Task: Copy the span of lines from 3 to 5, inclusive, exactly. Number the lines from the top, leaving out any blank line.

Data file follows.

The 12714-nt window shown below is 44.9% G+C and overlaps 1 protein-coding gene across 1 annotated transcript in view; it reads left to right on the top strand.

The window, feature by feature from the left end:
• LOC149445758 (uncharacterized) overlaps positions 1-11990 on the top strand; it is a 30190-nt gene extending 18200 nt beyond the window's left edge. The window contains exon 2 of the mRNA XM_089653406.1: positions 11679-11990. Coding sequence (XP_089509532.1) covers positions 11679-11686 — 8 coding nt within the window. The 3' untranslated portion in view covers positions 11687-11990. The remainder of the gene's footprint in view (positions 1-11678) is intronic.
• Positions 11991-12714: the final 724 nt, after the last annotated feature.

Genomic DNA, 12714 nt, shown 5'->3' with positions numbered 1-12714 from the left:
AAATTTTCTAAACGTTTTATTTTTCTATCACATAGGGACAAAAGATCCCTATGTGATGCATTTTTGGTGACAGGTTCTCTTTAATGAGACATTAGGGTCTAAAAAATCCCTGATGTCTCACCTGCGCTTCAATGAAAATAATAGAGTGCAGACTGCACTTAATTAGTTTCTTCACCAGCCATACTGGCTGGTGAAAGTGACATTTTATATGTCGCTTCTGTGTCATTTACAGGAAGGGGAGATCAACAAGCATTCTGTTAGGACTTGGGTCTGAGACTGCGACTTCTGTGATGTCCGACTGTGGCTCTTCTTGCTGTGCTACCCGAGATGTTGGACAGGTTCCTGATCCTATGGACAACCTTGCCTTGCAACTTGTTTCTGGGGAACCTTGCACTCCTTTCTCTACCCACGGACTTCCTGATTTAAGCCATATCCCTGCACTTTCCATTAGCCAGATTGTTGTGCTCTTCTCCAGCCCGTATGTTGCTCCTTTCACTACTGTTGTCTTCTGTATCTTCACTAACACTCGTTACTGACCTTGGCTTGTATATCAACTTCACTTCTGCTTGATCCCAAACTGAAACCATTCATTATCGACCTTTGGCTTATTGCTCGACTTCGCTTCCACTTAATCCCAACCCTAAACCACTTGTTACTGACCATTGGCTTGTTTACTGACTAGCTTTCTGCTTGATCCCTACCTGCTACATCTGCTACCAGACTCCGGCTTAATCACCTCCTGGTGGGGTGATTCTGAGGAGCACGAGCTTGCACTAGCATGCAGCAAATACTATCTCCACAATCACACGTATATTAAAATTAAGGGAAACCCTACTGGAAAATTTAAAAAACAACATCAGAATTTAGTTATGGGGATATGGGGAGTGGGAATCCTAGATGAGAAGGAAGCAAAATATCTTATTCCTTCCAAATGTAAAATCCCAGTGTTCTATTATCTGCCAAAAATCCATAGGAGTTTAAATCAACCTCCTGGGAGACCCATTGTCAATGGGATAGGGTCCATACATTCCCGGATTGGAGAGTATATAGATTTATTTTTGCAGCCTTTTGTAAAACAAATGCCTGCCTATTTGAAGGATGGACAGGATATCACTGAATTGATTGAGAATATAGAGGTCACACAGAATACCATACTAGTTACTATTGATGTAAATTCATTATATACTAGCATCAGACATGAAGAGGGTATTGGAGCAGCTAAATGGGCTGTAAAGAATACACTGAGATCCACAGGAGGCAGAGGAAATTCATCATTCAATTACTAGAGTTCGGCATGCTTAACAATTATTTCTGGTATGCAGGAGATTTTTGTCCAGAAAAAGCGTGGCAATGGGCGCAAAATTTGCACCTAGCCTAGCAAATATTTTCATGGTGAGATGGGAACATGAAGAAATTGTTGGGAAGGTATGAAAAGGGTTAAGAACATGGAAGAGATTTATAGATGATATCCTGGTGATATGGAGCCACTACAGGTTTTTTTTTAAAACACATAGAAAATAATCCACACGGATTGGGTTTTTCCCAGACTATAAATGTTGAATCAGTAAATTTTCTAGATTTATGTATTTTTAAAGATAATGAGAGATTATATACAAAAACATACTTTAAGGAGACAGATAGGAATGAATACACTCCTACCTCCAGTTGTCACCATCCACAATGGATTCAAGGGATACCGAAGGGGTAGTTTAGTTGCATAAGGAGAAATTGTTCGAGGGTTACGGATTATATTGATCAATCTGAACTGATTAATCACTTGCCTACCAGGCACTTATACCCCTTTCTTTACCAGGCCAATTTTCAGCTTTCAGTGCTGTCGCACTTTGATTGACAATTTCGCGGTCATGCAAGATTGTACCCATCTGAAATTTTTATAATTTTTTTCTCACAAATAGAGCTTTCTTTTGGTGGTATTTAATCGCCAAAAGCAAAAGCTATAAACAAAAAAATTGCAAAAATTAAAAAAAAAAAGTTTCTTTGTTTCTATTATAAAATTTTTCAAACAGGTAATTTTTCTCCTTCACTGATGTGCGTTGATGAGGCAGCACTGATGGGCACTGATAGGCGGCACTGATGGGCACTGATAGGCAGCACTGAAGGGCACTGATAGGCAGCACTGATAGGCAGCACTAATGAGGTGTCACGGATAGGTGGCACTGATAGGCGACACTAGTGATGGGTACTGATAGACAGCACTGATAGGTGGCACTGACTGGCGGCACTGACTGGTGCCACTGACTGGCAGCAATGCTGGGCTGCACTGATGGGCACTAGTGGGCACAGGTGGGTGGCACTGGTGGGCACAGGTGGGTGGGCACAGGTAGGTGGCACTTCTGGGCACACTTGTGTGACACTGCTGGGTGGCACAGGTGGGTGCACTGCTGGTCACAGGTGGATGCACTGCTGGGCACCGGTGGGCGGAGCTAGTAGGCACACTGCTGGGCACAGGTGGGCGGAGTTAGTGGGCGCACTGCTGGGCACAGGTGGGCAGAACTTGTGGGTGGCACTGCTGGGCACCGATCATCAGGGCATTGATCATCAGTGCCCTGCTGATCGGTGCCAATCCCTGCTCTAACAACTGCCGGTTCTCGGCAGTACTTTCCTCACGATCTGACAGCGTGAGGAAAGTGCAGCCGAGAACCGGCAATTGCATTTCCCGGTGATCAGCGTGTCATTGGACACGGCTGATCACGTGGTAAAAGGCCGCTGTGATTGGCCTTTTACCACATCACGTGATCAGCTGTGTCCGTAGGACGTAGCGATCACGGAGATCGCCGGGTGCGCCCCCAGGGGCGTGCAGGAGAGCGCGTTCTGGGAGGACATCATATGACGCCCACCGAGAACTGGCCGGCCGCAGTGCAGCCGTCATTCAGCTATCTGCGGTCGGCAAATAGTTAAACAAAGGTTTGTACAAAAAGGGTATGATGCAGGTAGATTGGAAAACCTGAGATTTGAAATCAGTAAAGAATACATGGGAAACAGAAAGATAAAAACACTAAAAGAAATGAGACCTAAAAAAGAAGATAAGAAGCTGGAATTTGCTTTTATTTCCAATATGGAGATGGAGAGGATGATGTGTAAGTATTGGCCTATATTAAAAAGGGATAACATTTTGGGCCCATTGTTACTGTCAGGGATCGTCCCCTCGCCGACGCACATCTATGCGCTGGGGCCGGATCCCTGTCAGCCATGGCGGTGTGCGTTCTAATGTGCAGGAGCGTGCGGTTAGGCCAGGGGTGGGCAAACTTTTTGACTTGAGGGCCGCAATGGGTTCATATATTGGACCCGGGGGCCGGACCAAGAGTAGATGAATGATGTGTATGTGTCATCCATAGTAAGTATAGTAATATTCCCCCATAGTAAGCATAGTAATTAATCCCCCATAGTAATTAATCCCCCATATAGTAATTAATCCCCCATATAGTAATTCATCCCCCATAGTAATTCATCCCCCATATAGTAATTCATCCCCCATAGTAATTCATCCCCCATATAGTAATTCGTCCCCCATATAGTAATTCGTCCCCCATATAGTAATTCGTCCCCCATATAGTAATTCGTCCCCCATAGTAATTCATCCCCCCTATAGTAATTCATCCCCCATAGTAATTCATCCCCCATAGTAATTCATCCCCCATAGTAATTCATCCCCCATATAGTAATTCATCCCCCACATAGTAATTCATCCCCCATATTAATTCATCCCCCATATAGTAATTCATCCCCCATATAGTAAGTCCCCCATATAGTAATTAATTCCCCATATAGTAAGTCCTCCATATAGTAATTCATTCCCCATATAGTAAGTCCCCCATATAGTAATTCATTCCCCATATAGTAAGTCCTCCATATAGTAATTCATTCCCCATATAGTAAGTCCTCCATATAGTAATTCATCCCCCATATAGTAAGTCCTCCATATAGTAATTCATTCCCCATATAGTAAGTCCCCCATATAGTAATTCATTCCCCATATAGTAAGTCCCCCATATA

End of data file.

• LOC149445758 (uncharacterized) overlaps positions 1-11990 on the top strand; it is a 30190-nt gene extending 18200 nt beyond the window's left edge. The window contains exon 2 of the mRNA XM_089653406.1: positions 11679-11990. Coding sequence (XP_089509532.1) covers positions 11679-11686 — 8 coding nt within the window. The 3' untranslated portion in view covers positions 11687-11990. The remainder of the gene's footprint in view (positions 1-11678) is intronic.
• Positions 11991-12714: the final 724 nt, after the last annotated feature.

Genomic DNA, 12714 nt, shown 5'->3' with positions numbered 1-12714 from the left: